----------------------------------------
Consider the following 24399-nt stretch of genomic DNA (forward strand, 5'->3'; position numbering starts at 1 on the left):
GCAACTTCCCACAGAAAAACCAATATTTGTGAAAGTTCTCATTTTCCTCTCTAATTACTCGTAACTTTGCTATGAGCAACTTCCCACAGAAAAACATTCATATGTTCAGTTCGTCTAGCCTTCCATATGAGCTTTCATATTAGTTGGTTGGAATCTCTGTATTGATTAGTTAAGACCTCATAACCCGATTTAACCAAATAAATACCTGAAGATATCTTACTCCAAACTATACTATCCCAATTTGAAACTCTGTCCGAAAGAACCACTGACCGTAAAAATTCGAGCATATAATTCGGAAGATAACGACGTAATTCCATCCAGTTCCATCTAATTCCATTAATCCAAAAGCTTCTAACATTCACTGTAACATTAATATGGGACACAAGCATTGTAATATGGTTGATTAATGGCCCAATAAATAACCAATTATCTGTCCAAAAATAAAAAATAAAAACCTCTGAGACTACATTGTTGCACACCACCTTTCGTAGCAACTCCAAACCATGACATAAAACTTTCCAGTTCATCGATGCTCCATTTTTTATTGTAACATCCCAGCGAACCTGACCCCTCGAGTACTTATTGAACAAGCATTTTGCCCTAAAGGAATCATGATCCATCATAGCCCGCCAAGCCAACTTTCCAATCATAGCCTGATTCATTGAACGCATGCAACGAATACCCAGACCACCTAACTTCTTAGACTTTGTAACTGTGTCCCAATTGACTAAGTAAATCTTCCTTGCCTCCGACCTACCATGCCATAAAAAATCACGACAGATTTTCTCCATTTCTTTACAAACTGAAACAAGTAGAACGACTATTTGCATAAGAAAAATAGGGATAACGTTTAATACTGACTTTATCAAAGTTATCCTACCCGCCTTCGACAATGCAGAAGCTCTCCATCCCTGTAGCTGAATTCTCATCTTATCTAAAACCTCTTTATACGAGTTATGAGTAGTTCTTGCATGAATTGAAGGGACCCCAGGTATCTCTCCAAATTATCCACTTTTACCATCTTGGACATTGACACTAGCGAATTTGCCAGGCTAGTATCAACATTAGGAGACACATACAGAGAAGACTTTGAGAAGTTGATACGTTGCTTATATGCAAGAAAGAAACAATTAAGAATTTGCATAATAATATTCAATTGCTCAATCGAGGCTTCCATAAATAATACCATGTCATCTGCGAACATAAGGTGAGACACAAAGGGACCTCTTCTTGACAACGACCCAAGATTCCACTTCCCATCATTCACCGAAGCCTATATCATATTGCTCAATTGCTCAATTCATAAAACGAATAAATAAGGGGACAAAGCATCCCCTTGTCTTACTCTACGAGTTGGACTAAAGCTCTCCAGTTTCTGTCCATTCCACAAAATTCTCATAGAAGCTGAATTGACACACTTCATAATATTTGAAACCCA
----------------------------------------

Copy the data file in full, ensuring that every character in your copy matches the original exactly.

Consider the following 24399-nt stretch of genomic DNA (forward strand, 5'->3'; position numbering starts at 1 on the left):
GCAACTTCCCACAGAAAAACCAATATTTGTGAAAGTTCTCATTTTCCTCTCTAATTACTCGTAACTTTGCTATGAGCAACTTCCCACAGAAAAACATTCATATGTTCAGTTCGTCTAGCCTTCCATATGAGCTTTCATATTAGTTGGTTGGAATCTCTGTATTGATTAGTTAAGACCTCATAACCCGATTTAACCAAATAAATACCTGAAGATATCTTACTCCAAACTATACTATCCCAATTTGAAACTCTGTCCGAAAGAACCACTGACCGTAAAAATTCGAGCATATAATTCGGAAGATAACGACGTAATTCCATCCAGTTCCATCTAATTCCATTAATCCAAAAGCTTCTAACATTCACTGTAACATTAATATGGGACACAAGCATTGTAATATGGTTGATTAATGGCCCAATAAATAACCAATTATCTGTCCAAAAATAAAAAATAAAAACCTCTGAGACTACATTGTTGCACACCACCTTTCGTAGCAACTCCAAACCATGACATAAAACTTTCCAGTTCATCGATGCTCCATTTTTTATTGTAACATCCCAGCGAACCTGACCCCTCGAGTACTTATTGAACAAGCATTTTGCCCTAAAGGAATCATGATCCATCATAGCCCGCCAAGCCAACTTTCCAATCATAGCCTGATTCATTGAACGCATGCAACGAATACCCAGACCACCTAACTTCTTAGACTTTGTAACTGTGTCCCAATTGACTAAGTAAATCTTCCTTGCCTCCGACCTACCATGCCATAAAAAATCACGACAGATTTTCTCCATTTCTTTACAAACTGAAACAAGTAGAACGACTATTTGCATAAGAAAAATAGGGATAACGTTTAATACTGACTTTATCAAAGTTATCCTACCCGCCTTCGACAATGCAGAAGCTCTCCATCCCTGTAGCTGAATTCTCATCTTATCTAAAACCTCTTTATACGAGTTATGAGTAGTTCTTGCATGAATTGAAGGGACCCCAGGTATCTCTCCAAATTATCCACTTTTACCATCTTGGACATTGACACTAGCGAATTTGCCAGGCTAGTATCAACATTAGGAGACACATACAGAGAAGACTTTGAGAAGTTGATACGTTGCTTATATGCAAGAAAGAAACAATTAAGAATTTGCATAATAATATTCAATTGCTCAATCGAGGCTTCCATAAATAATACCATGTCATCTGCGAACATAAGGTGAGACACAAAGGGACCTCTTCTTGACAACGACCCAAGATTCCACTTCCCATCATTCACCGAAGCCTATATCATATTGCTCAATTGCTCAATTCATAAAACGAATAAATAAGGGGACAAAGCATCCCCTTGTCTTACTCTACGAGTTGGACTAAAGCTCTCCAGTTTCTGTCCATTCCACAAAATTCTCATAGAAGCTGAATTGACACACTTCATAATATTTGAAACCCA